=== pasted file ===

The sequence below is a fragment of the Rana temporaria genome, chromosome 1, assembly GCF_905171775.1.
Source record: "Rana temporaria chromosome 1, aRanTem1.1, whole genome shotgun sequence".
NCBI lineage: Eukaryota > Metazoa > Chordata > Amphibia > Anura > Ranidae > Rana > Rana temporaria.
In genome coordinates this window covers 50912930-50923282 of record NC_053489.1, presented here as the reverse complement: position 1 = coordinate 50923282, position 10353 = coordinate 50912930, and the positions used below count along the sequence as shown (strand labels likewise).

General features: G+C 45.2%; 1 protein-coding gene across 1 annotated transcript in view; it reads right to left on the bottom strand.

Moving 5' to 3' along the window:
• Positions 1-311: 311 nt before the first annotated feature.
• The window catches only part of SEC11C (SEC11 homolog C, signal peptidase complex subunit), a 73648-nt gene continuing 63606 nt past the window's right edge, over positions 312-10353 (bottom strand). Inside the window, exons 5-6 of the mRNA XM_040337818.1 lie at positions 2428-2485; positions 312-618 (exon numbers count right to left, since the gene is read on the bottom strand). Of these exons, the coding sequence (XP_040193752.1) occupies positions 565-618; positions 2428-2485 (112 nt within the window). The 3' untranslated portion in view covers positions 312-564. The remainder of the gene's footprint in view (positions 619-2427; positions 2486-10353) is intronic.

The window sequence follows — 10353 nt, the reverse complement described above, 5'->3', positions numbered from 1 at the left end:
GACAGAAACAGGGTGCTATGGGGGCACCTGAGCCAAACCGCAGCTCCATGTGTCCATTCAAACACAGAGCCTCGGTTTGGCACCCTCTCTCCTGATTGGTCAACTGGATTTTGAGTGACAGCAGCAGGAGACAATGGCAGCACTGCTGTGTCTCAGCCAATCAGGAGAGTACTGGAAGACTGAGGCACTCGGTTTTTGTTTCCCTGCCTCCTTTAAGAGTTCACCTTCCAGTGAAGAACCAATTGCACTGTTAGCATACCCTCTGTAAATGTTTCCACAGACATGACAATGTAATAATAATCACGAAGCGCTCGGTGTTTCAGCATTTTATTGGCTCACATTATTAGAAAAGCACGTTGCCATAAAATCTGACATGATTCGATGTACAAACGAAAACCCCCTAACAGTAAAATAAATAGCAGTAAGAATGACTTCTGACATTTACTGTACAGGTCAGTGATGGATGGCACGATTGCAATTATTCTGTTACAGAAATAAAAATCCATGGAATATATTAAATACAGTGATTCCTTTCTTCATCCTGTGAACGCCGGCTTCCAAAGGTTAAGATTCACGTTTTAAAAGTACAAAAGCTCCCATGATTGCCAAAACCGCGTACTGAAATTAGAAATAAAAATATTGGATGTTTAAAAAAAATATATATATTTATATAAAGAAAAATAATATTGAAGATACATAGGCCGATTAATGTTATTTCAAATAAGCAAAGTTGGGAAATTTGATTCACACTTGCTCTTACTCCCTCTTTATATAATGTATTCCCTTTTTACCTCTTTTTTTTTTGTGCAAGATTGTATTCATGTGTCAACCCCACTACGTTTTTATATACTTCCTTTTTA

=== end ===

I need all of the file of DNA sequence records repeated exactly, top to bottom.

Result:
The sequence below is a fragment of the Rana temporaria genome, chromosome 1, assembly GCF_905171775.1.
Source record: "Rana temporaria chromosome 1, aRanTem1.1, whole genome shotgun sequence".
NCBI lineage: Eukaryota > Metazoa > Chordata > Amphibia > Anura > Ranidae > Rana > Rana temporaria.
In genome coordinates this window covers 50912930-50923282 of record NC_053489.1, presented here as the reverse complement: position 1 = coordinate 50923282, position 10353 = coordinate 50912930, and the positions used below count along the sequence as shown (strand labels likewise).

General features: G+C 45.2%; 1 protein-coding gene across 1 annotated transcript in view; it reads right to left on the bottom strand.

Moving 5' to 3' along the window:
• Positions 1-311: 311 nt before the first annotated feature.
• The window catches only part of SEC11C (SEC11 homolog C, signal peptidase complex subunit), a 73648-nt gene continuing 63606 nt past the window's right edge, over positions 312-10353 (bottom strand). Inside the window, exons 5-6 of the mRNA XM_040337818.1 lie at positions 2428-2485; positions 312-618 (exon numbers count right to left, since the gene is read on the bottom strand). Of these exons, the coding sequence (XP_040193752.1) occupies positions 565-618; positions 2428-2485 (112 nt within the window). The 3' untranslated portion in view covers positions 312-564. The remainder of the gene's footprint in view (positions 619-2427; positions 2486-10353) is intronic.

The window sequence follows — 10353 nt, the reverse complement described above, 5'->3', positions numbered from 1 at the left end:
GACAGAAACAGGGTGCTATGGGGGCACCTGAGCCAAACCGCAGCTCCATGTGTCCATTCAAACACAGAGCCTCGGTTTGGCACCCTCTCTCCTGATTGGTCAACTGGATTTTGAGTGACAGCAGCAGGAGACAATGGCAGCACTGCTGTGTCTCAGCCAATCAGGAGAGTACTGGAAGACTGAGGCACTCGGTTTTTGTTTCCCTGCCTCCTTTAAGAGTTCACCTTCCAGTGAAGAACCAATTGCACTGTTAGCATACCCTCTGTAAATGTTTCCACAGACATGACAATGTAATAATAATCACGAAGCGCTCGGTGTTTCAGCATTTTATTGGCTCACATTATTAGAAAAGCACGTTGCCATAAAATCTGACATGATTCGATGTACAAACGAAAACCCCCTAACAGTAAAATAAATAGCAGTAAGAATGACTTCTGACATTTACTGTACAGGTCAGTGATGGATGGCACGATTGCAATTATTCTGTTACAGAAATAAAAATCCATGGAATATATTAAATACAGTGATTCCTTTCTTCATCCTGTGAACGCCGGCTTCCAAAGGTTAAGATTCACGTTTTAAAAGTACAAAAGCTCCCATGATTGCCAAAACCGCGTACTGAAATTAGAAATAAAAATATTGGATGTTTAAAAAAAATATATATATTTATATAAAGAAAAATAATATTGAAGATACATAGGCCGATTAATGTTATTTCAAATAAGCAAAGTTGGGAAATTTGATTCACACTTGCTCTTACTCCCTCTTTATATAATGTATTCCCTTTTTACCTCTTTTTTTTTTGTGCAAGATTGTATTCATGTGTCAACCCCACTACGTTTTTATATACTTCCTTTTTA